Foxfire Today Foxfire Today 3rd Edition - Page 49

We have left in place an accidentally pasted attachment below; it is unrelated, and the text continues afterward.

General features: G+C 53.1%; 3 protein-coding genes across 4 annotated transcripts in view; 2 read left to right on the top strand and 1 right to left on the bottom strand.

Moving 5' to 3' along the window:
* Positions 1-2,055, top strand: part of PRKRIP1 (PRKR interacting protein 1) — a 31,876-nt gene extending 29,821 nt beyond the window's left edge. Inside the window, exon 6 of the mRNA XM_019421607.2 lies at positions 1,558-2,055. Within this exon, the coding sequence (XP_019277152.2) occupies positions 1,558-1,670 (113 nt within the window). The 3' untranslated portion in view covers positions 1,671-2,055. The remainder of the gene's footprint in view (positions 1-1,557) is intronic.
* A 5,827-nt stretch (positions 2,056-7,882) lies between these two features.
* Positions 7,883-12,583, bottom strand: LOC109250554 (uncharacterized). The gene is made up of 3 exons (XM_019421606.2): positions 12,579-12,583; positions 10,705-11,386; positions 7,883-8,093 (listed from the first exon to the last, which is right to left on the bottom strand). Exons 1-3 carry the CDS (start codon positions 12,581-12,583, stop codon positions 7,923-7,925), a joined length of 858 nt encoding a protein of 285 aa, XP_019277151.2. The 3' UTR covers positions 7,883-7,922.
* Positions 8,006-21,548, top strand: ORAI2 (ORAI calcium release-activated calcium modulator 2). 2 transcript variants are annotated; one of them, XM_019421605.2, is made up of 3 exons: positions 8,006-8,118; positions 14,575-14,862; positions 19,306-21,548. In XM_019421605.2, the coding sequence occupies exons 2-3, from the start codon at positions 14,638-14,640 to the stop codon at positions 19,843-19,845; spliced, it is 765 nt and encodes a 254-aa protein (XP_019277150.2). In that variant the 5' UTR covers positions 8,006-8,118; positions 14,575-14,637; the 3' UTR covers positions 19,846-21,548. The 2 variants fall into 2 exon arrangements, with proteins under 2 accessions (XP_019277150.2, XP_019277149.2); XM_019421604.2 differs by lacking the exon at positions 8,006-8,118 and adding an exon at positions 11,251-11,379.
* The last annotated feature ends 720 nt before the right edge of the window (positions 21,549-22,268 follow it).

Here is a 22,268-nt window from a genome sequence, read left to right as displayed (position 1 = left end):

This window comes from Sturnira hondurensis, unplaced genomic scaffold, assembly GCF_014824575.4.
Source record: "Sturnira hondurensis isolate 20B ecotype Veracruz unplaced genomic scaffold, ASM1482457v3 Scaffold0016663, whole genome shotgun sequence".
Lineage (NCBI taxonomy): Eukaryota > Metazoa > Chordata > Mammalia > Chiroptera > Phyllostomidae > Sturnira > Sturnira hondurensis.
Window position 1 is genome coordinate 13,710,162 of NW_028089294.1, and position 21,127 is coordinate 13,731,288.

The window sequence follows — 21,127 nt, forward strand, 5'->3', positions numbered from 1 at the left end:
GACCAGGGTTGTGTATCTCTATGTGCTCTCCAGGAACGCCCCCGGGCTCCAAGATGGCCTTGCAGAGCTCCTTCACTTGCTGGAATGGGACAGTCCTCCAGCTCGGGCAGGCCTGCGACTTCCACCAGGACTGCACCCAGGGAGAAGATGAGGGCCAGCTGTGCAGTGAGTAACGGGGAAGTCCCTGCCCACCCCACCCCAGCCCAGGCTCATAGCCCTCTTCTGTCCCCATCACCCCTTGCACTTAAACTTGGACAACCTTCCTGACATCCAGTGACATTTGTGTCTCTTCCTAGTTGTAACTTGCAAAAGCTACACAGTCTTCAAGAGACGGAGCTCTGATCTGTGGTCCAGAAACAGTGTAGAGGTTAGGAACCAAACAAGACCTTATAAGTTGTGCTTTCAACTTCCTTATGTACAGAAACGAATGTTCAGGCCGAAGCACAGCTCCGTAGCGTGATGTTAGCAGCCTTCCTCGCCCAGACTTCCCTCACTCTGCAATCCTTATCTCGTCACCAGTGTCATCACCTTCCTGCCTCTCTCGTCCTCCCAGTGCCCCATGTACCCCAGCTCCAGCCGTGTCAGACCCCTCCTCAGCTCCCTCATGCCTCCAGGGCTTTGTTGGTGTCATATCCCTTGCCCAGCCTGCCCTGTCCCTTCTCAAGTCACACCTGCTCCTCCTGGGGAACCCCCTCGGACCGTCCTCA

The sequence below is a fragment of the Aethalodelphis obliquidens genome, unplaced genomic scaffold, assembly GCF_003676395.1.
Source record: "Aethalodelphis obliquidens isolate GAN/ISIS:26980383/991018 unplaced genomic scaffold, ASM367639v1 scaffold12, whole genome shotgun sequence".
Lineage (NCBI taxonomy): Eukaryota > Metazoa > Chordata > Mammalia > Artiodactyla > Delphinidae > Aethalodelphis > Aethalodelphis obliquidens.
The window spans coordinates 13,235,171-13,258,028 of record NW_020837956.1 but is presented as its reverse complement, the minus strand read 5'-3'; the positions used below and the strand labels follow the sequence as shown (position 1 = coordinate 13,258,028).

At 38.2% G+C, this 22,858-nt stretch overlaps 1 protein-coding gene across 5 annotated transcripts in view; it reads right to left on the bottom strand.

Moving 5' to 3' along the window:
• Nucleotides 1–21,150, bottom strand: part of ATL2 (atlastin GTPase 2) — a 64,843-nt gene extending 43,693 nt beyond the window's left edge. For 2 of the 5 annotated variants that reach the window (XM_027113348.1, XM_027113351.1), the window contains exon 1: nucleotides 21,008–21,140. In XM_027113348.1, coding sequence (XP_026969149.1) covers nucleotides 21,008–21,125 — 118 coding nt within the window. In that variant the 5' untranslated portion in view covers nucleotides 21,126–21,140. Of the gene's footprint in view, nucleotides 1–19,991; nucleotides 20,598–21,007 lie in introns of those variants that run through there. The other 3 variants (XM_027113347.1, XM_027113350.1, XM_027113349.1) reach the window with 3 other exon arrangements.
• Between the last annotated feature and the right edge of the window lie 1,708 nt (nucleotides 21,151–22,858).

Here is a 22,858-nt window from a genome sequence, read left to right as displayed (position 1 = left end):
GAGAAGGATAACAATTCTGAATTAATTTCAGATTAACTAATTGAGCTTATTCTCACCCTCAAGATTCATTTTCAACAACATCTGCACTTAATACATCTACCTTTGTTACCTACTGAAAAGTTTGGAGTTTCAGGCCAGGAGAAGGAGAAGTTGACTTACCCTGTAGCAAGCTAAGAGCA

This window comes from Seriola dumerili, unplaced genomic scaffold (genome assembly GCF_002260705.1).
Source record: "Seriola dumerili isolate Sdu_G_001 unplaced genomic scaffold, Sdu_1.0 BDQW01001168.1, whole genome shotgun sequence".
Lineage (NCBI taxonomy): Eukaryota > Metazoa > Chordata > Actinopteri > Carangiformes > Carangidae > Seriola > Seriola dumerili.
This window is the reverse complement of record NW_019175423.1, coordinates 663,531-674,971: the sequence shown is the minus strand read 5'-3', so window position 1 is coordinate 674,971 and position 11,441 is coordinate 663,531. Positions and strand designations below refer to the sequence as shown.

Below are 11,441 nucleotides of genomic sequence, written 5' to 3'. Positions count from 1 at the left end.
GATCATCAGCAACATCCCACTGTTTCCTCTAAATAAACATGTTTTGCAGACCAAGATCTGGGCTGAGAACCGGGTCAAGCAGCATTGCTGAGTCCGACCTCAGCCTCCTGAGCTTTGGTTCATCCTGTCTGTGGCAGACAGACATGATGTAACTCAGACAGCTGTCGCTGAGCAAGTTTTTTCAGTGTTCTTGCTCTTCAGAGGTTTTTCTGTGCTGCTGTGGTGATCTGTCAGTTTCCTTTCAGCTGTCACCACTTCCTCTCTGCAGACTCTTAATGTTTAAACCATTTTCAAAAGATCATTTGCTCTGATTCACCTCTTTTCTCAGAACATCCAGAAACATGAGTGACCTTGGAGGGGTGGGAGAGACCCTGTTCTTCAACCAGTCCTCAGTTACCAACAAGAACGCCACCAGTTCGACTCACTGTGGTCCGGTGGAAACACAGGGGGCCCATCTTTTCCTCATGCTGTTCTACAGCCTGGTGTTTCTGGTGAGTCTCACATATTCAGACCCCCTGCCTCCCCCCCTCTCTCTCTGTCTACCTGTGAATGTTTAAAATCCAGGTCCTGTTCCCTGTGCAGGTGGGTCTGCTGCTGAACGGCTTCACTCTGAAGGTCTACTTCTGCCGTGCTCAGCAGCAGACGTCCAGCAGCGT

Atlanta or Athens, wherever they’d come from in the summer and they would stay there all winter. There were just very, very few of us that had houses on the lake that we lived there 12 months a year. Most of the houses, if any, had air conditioning and no heating; so, of course, you couldn’t stay in the wintertime. In the summertime, the air was plenty cool at night, so you didn’t need an air conditioning. There were few people that stayed during winter on the lake. Sometimes, the lake would even freeze and there would be big places with ice on it. I had dreamed of going ice skating on those, if I had had ice skates, an d if the ice had been thick enough. and then paint on the varnish. It would be just abso- lutely beautiful. It would shine! You couldn’t really tell if it was wet or dry, because it was so shiny. It looked wet all the time. I learned early on as a child that you always asked before you touched. Because if it was wet, and not dry, you would have your fingerprints on it and they would have to redo that whole section of the boat. So Hall’s Boathouse was pretty much shut down in the winter except for the refinishing of the boats. And that’s the time, too that Hall’s Boat House (and) the other houses on the lake would work on their docks, because the Georgia Power Company let a lot of water out of the lake. You could get underneath your dock and underneath your boathouse and work on it. At that time, you would replace the rotten wood or put some more wood in to the dock to make it sturdi- er. That’s what went on in the wintertime. I love the lake today as much or more than I did as a child. It is my “hap- py place” and when I go there, I feel like I am still that young girl floating on an innertube in the clear, cool water on Lake Rabun. It changed in winter because there were no tourists, and few people living on the lake so the candy truck didn’t come and the Coca-Cola truck didn’t come be- cause there was nobody there to buy the stuff. In the wintertime, my dad and the people that worked for him would refinish the wooden Chris-Craft boats that are so popular (on the lake). I was just thinking the other day, we would be in the shop and we’d have the heaters going, because it would be so cold. They would sand all the wood and paint down to the bare wood, 49 About the Author: Christina Keller My name is Christina Keller and I am a 12 year-old sixth grader at Rabun County Ele- mentary School. I’m not exact- ly sure what I want to do in life yet, but I’m creative and love art; so, I want to have a career that contains a lot of imagina- tion. I want to be the best person I can be. I love playing sports. I play basketball, run cross coun- try, play softball, and love the outdoor lifestyle.